Pyrococcus furiosus Michelle Kropf
The Pyrococcus furiosus was discovered by Karl Stetter in 1986 off of Italy. It is a hyperthermophilic Archaea that grows at an astonishing 100°C, with a range between 70°C and 103°C. Optimally its pH is at 7, but it can stand between a pH of 5 and 9. It is anaerobic and heterotrophic in nature and has a fermentative metabolism. The P. furiosus is found in deep sea vents and volcanic marine mud off of Italy, and can be cultured in its genus specific Pyrococcus complex medium that contains salts, yeast extract, peptone, sulfur, seawater, and a few other components. With a fast doubling time of only 37 minutes it can be easily used in laboratory settings. Physically, it is coccus shape between 0.8 and 2.5 microns in diameter with a monopolar polytrichous archaella (the archaeal equivalent of flagella). Monopolar implies it has an archaella at one pole of the bacterium, and polytrichous means it has many strings of archaella. All together, the archaella is on the most visually astonishing characteristics of the bacterium (see photo below).
Figure 1: Single P. furiosus bacterium highlighting the beauty of the archaella.
A very interesting fact about the bacterium is it has enzymes that contain tungsten, a very rare phenomena for biological organisms. Tungsten is believed to fuel the growth of the bacterium. Scientists have isolated from it a red-colored protein that is believed to be an inactive form of a type of oxidoreductase. Under the anaerobic conditions the P. furiosus lives in this inactive form is activated, and is used to oxidize glyceraldehyde. The protein is scientifically significant for two reasons: it is the first aldehyde oxidoreductase to be found in an Archaea bacterium, and it is a unique form of aldehyde oxidizing enzyme.
The uses of P. furiosus are quite varied. Its thermostable enzymes are often used in Polymerase Chain Reaction (PCR), a form of DNA amplification. Cycles of heating and cooling cause DNA strands to come apart, and then primers and DNA polymerase come through rebuilding the blank sides of the strands with the conjugate base pairs; cooling causes them to rejoin. The problem with PCR is the heating needed to separate DNA strands is very high and many organisms do not have enzymes that can withstand these temperatures. This is why the DNA polymerase is often taken from thermophiles that have thermostable enzymes that can withstand the heat. Because of the aforementioned ease of culturing, P. furiosus is a good candidate for PCR.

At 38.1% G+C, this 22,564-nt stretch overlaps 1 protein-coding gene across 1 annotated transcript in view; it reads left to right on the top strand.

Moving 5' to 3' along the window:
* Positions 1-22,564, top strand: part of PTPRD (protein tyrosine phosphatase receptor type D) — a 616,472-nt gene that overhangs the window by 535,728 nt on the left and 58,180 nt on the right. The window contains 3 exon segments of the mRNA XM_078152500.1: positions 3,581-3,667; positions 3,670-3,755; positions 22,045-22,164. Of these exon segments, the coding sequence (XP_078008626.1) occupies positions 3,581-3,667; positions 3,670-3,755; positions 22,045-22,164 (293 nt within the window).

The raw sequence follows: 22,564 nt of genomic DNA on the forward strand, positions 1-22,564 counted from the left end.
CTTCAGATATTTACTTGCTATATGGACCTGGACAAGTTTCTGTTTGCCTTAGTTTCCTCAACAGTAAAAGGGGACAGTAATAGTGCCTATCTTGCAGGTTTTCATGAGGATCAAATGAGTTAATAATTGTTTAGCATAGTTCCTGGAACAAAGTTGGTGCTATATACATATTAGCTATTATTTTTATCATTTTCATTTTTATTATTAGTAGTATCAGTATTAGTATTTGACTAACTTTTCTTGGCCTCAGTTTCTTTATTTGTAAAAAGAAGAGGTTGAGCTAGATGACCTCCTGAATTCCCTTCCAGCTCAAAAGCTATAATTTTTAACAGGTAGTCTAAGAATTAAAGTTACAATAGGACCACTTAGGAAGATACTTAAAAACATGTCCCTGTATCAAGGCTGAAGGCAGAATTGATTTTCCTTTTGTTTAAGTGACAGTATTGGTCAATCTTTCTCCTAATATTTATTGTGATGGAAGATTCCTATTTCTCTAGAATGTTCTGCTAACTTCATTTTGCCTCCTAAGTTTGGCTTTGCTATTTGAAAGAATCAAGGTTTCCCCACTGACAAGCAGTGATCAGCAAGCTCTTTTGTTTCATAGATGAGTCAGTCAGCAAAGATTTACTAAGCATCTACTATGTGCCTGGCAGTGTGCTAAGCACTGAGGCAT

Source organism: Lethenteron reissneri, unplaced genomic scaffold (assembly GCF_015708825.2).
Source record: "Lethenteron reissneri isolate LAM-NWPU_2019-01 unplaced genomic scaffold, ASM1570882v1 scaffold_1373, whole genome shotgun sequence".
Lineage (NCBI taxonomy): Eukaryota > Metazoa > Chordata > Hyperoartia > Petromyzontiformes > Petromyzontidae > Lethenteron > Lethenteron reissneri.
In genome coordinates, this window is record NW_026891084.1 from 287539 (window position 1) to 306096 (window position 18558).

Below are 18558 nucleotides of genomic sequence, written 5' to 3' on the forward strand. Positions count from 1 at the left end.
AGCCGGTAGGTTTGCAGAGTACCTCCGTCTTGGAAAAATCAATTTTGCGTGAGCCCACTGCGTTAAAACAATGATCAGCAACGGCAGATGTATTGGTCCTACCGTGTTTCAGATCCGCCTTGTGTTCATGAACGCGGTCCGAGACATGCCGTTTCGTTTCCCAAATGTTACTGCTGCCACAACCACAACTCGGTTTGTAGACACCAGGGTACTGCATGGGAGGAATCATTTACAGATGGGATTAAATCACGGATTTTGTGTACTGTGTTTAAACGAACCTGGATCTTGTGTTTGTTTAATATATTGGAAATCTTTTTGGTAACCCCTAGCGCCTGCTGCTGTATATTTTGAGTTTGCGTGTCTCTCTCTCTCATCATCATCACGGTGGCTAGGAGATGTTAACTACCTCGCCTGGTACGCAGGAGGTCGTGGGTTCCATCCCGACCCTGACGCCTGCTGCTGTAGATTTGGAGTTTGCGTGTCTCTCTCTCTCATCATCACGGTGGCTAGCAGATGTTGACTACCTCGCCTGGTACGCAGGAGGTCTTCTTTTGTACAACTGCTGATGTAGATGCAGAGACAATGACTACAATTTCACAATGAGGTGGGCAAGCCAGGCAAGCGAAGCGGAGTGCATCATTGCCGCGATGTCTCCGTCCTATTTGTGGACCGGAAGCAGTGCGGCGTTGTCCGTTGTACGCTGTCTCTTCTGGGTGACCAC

The bacterium has also been studied for its unique method of detoxifying superoxide into hydrogen peroxide then water. Typically superoxide dismutase is used to detoxify superoxide. This reaction produces oxygen as an intermediate that is then converted to hydrogen peroxide. However, being anaerobic, the oxygen intermediate would be fatal to the bacteria so they need an alternative method of detoxification. P. furiosus uses a specific superoxide reductase, and borrows an electron from another compound, to reduce superoxide to hydrogen peroxide and water without harmful oxygen as an intermediate. This could have potential industrial uses.
Another study showed how the P. furiosus has also modified its method of metabolizing sugars—its own modified Embden-Myerhof pathway. Also in this study they found that P. furiosus may have a distinct way to regenerate ATP. Another application of the bacterium’s enzymes may be in plants. Plants become very stressed under extreme conditions (like high temperature and little water) and “shut down”. By splicing the aforementioned superoxide detoxification gene into plants, they could possibly live in places like Mars or harsh deserts of third-world countries.
Figure 2: P. furiosus under a SEM illustrating surface structure. This also shows how sometimes the up to 70 archaella threads can be used to attach to surfaces.
American Society for Microbiology. (Photographer). (2006). Cover photograph: Pyrococcus
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*Denotes Figure 1
**Denotes Figure 2
*Disclaimer - This report was written by a student participaring in a microbiology course at the Missouri University of Science and Technology. The accuracy of the contents of this report is not guaranteed and it is recommended that you seek additional sources of information to verify the contents.
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